There is a story.
Kemet and Kush are fractious lovers. They lie there together, at the water’s edge, on a rich blanket of midnight. Kemet watches the River Khem, and dangles one toe in the water lazily. Kush looks to Kemet, her soulful bister eyes deep with emotion. Kemet glances back at her and props his strong body up on one arm, his coffee skin bronzing in the midday sun.
He asks, “Why do we never get along?”
“Because you try to command me,” she says, a sense of defiance in her voice, “and I always refuse.”
“But in our hearts we always return to each other.”
“Yes, because you are strong, and I am wise, and we need each other.”
Kemet laughs, a hearty, raucous laugh. He kisses Kush on the forehead, her mahogany skin soft beneath his lips.
“What news do you have for me this day, my love?” he asks of her.
She strokes her bare belly. “I am with child, a willful and wild son of the desert.”
Kemet smiles, and then frowns.
“He will face many hardships.”
Kush gazes at her belly.
“I will bathe him in blood and honey and oil, and he will be cleansed in the waters of the River. He will feast on the barley and the emmer, the food of our peoples. I will teach him obeisance to Ra and Horus and Osiris, and you will instruct him in the ways of the Scarab. With him will go the jackals and crocodiles to forever be by his side.”
Kush looks up at Kemet again.
“Do not worry, my love. Our son is strong. May he always be so.”
It’s an allegory, Hafsah tells me. She sits there on my lap, playing with her hair and taking long pulls off a hookah on the table. She was expensive, not like all the other hensattis in this particular watering hole. I didn’t want to bed the woman. I just needed company. I’ve been in the desert a long time. It would be … improper of me to do so anyway. Scarabs aren’t meant to get friendly with the locals. It’s not our job. We’re the law, so we have to be impartial.
Hafsah fingers the golden scarab badge on my chest. A glance from me and she stops. She knows better than to mess with the symbol of a lawman’s authority.
It’s an allegory. Kemet, the pragmatic northern nation that hugs the western shore of the River Khem, gets portrayed as a strong male because Kemet’s always been the aggressor. Kush, the southern nation on the eastern bank of the Khem, is known as an intellectual powerhouse, but as an armed nation its not particularly strong. For hundreds of years, maybe over a thousand, Kemet and Kush have alternately warred and allied, fought and made up. Fractious lovers.
The door to the bar swings open, and the hot desert air sweeps in, bringing scents and sounds from the souq beyond. It’s him. Banoub, the Scarab-turned-outlaw. The man who wants my head.
Kemet and Kush are at peace now, brought together by the gods as a lasting union. The last war was pretty awful. It’s the first time that they’ve really had full armies go at each other, guns blazing. I saw action fighting for Kush, but you wouldn’t be able to tell that from the color of my skin. That was a while ago, though. Now, I’m a lawman in the new western frontier. A Scarab, they call us, because of the badge we wear. We’re technically appointed by the temples, which is why you get Scarabs who sometimes have silver badges, or obsidian badges, or whatever. Different temples, different gods, same job. You make your glyph on the papers, you get issued your badge and your Khepet .45, and off you go.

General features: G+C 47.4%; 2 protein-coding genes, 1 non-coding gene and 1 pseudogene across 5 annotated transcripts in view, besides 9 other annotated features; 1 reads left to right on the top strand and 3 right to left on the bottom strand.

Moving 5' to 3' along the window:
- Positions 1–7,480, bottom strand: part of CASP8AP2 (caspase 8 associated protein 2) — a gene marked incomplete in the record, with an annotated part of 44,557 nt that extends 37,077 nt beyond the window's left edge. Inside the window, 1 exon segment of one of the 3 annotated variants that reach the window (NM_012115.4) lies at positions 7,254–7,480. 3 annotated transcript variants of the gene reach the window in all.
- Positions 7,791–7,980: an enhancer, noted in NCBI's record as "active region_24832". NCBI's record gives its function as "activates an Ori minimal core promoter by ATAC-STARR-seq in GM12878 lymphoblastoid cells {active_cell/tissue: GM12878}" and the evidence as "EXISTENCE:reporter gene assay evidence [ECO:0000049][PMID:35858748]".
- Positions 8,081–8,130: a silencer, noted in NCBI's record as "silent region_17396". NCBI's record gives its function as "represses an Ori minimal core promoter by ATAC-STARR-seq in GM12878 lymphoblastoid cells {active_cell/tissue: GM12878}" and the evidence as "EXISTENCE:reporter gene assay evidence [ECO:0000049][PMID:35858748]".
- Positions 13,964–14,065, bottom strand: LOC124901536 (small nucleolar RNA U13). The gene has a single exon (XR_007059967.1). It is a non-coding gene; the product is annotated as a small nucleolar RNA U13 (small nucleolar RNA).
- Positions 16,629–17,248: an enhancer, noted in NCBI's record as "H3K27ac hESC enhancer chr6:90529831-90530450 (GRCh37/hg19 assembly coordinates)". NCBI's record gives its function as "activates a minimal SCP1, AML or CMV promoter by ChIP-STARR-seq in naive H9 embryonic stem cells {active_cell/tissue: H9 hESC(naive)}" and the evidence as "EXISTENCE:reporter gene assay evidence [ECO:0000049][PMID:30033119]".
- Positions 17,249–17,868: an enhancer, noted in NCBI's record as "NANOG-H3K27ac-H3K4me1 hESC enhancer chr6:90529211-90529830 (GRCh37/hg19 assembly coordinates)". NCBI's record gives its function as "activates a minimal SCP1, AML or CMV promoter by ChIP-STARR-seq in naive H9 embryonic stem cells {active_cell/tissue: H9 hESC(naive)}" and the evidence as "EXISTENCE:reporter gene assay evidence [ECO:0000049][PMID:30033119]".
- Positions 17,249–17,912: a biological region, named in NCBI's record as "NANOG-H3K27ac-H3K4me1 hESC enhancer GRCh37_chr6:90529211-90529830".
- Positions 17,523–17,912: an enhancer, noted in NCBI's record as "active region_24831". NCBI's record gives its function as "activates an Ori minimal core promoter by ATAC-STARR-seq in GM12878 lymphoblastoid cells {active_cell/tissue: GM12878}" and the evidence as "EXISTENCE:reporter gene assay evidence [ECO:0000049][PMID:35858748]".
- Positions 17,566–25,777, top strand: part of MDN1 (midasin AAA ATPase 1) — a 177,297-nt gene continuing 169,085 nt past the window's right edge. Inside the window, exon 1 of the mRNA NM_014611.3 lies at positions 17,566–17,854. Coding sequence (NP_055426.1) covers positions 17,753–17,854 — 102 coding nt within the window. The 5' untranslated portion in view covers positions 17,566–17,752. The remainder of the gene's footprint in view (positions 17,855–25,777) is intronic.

He stands there, unmoving. Nobody says anything. A little nudge and Hafsah is off my lap. My hand drifts down to my side, but I don’t get up. My other hand goes to the hookah on the table. He waits a moment, and then the moment he steps down into the bar, I’m up. He dodges the hookah, and it smashes black water on the far wall. One of the hensattis screams. He reaches. I reach. We draw.
A long, long time ago, the bedouins lived out here. We drove them off thinking we could civilize the place. It helps that they found gold out here too. Places back east didn’t have much. Kemet’s got this reputation for having a lot, but that’s the wonders of recent memory. It all came from out here. Sometimes, you get a joker who thinks he can throw his weight around and rule from the barrel of a Khepet, but it’s all because of gold. It always is.
The smell of gunsmoke fills the air. There’s a second or two before I realize what’s happened. Hafsah grabs me and pats me down. I have one less hole than the other guy. He’s slumped back in the doorway to the bar. I walk over and give him a nudge with my boot. He doesn’t move. I walk back over to the table and grab my hat. I reach into my pocket and pull out a roll of temple notes. I peel off a note for Hafsah and stuff the roll back in my pocket. I grab my hat. You can never forget your hat.
Sometimes you have to work with other Scarabs. It’s a necessity out here. Bandits and outlaws form gangs, so we need to as well. Sometimes we need to pick up a bedouin guide, and that’s okay. Sometimes they don’t speak the language, but they understand barley beer well enough. Sometimes we have to pull in an academic from Kush or some kind of city-type from Kemet. That’s okay too. If they can handle a gun and a horse, we can deputize them, make them ‘Little Scarabs’ as we call them (‘bugs’ if you don’t like us). It’s a hard life, and dangerous too. But it’s worth it.
I tear down the WANTED papyrus of Banoub from the wall before I leave.